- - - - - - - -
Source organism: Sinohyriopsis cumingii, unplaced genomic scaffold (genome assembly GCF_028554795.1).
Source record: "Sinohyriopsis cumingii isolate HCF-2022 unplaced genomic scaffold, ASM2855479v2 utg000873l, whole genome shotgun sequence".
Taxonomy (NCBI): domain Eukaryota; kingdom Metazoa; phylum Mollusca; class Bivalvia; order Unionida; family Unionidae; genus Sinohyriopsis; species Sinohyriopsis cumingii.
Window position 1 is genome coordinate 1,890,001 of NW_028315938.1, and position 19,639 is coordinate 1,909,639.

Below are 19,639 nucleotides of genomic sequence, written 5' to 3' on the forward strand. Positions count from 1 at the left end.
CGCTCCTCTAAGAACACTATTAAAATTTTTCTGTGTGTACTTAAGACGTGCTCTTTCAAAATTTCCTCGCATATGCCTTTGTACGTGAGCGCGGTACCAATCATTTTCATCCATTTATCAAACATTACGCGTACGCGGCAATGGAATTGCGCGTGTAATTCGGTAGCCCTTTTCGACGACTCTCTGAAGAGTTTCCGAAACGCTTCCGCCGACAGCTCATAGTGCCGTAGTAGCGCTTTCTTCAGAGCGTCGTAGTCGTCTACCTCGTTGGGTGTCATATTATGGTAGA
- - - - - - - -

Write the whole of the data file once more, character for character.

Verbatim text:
Source organism: Sinohyriopsis cumingii, unplaced genomic scaffold (genome assembly GCF_028554795.1).
Source record: "Sinohyriopsis cumingii isolate HCF-2022 unplaced genomic scaffold, ASM2855479v2 utg000873l, whole genome shotgun sequence".
Taxonomy (NCBI): domain Eukaryota; kingdom Metazoa; phylum Mollusca; class Bivalvia; order Unionida; family Unionidae; genus Sinohyriopsis; species Sinohyriopsis cumingii.
Window position 1 is genome coordinate 1,890,001 of NW_028315938.1, and position 19,639 is coordinate 1,909,639.

Below are 19,639 nucleotides of genomic sequence, written 5' to 3' on the forward strand. Positions count from 1 at the left end.
CGCTCCTCTAAGAACACTATTAAAATTTTTCTGTGTGTACTTAAGACGTGCTCTTTCAAAATTTCCTCGCATATGCCTTTGTACGTGAGCGCGGTACCAATCATTTTCATCCATTTATCAAACATTACGCGTACGCGGCAATGGAATTGCGCGTGTAATTCGGTAGCCCTTTTCGACGACTCTCTGAAGAGTTTCCGAAACGCTTCCGCCGACAGCTCATAGTGCCGTAGTAGCGCTTTCTTCAGAGCGTCGTAGTCGTCTACCTCGTTGGGTGTCATATTATGGTAGA